Scholars agree that Héraclius (1646) occupies the extreme point of plot complication in the Cornelian oeuvre. Numerous events have occurred prior to the action of the play, events that are necessary to the spectators' understanding of what transpires onstage. Twenty years before the play opens, Phocas assassinated the emperor Maurice as well as his sons and took his throne. Léontine, the royal governess, switched the youngest of Maurice's sons, Héraclius, with her own son, thus sacrificing the latter's life so that the royal blood of Maurice might survive. Not long after, Léontine made a second substitution, this time switching Héraclius with Phocas's son, Martian. The double switch left the son of the emperor Maurice in the position of the son of the usurper Phocas, while Phocas's son took the place and identity of Léontine's son. The play's action, set in motion by the rumour that Héraclius is alive, involves untangling these confused identities.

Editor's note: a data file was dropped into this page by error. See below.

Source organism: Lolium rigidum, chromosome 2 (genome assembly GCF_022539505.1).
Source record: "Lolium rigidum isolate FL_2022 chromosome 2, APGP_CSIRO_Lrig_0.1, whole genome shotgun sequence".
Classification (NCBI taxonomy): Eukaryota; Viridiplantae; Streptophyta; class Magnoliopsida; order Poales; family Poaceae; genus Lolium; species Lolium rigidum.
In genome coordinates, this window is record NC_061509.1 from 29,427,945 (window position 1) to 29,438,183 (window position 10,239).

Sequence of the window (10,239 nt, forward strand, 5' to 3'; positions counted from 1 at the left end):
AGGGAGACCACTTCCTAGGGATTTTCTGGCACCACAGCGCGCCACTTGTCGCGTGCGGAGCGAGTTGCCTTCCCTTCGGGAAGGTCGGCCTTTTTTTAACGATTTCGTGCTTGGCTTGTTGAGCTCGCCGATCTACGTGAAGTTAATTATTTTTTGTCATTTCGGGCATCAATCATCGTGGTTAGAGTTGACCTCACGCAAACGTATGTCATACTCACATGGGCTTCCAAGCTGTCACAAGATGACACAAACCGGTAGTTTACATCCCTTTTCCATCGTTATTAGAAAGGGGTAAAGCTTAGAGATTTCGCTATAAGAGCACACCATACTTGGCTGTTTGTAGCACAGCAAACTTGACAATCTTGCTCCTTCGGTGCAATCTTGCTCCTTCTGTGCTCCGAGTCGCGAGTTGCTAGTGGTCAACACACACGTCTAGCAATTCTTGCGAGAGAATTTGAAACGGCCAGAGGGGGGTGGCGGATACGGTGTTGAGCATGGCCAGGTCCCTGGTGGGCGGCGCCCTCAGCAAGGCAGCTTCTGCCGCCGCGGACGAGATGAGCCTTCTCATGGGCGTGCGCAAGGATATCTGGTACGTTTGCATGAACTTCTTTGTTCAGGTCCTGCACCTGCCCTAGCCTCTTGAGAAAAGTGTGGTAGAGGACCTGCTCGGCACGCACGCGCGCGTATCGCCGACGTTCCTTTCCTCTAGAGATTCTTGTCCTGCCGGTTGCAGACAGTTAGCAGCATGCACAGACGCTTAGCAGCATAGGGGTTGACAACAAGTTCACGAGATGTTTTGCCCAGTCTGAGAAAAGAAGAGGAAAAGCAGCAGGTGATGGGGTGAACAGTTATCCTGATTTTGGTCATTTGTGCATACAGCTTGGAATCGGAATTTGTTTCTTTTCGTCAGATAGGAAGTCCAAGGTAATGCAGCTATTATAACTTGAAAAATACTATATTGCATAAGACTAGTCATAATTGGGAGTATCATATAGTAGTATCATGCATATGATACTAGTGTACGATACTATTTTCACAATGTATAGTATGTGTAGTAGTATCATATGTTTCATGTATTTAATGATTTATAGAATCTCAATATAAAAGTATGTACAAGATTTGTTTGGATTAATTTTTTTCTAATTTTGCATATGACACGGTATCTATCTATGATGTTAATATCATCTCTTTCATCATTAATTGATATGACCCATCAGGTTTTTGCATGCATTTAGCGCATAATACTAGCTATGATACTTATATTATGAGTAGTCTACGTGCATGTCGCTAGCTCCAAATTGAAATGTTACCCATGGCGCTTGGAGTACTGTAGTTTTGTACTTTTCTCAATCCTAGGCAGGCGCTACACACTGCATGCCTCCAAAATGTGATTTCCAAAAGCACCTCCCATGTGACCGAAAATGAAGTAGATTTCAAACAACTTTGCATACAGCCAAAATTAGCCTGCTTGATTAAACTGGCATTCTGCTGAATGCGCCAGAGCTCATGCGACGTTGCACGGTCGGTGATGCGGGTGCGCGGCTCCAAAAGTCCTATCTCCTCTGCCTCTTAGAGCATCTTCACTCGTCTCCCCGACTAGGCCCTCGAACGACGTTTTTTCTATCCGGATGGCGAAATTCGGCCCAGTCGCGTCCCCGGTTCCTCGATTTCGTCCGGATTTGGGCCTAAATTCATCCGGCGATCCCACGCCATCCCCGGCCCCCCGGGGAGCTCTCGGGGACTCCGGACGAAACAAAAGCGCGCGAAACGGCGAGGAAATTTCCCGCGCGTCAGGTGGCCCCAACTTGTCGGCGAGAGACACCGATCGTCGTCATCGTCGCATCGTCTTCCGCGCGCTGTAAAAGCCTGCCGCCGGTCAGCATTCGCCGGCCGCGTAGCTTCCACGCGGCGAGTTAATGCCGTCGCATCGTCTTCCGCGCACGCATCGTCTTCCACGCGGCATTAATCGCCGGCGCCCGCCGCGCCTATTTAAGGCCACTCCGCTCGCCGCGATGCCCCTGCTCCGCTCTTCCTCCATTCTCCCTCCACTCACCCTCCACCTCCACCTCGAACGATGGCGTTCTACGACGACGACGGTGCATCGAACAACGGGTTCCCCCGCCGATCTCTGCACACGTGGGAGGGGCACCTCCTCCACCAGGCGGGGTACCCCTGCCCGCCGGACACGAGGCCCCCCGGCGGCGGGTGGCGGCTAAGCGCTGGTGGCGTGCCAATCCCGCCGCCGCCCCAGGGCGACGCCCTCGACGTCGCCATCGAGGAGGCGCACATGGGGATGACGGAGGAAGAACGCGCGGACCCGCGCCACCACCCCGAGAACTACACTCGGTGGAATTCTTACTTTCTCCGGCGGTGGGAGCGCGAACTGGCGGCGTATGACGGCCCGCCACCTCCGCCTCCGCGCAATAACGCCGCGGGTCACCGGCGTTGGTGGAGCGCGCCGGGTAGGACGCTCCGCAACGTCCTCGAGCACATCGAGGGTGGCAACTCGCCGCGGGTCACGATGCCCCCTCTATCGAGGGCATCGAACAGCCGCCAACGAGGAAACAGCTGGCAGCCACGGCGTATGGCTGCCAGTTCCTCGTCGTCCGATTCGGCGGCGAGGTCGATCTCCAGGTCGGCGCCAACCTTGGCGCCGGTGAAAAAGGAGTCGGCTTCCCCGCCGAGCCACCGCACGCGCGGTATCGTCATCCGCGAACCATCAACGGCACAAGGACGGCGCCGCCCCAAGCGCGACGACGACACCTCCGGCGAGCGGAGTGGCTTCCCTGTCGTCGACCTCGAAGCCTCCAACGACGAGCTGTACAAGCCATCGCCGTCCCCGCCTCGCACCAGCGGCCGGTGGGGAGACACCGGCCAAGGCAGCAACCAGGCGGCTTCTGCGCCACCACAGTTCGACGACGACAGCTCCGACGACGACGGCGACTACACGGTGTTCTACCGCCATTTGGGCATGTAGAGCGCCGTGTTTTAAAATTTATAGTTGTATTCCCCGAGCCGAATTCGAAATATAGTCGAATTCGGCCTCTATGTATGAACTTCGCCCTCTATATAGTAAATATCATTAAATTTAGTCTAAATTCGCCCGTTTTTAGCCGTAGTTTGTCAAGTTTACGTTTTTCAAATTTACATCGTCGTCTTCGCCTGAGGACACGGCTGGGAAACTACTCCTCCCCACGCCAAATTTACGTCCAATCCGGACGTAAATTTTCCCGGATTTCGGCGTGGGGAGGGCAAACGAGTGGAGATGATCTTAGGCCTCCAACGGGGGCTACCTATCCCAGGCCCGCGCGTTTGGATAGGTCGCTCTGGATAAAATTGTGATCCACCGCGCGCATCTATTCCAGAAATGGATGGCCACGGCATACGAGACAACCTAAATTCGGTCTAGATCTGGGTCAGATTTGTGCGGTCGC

Document Object Identifier (DOI)
Ekstein, N. (2001). Uncertainty in Corneille's Héraclius. Nottingham French Studies, 40(2), 3-13. doi: 10.3366/nfs.2001-2.002
Nottingham French Studies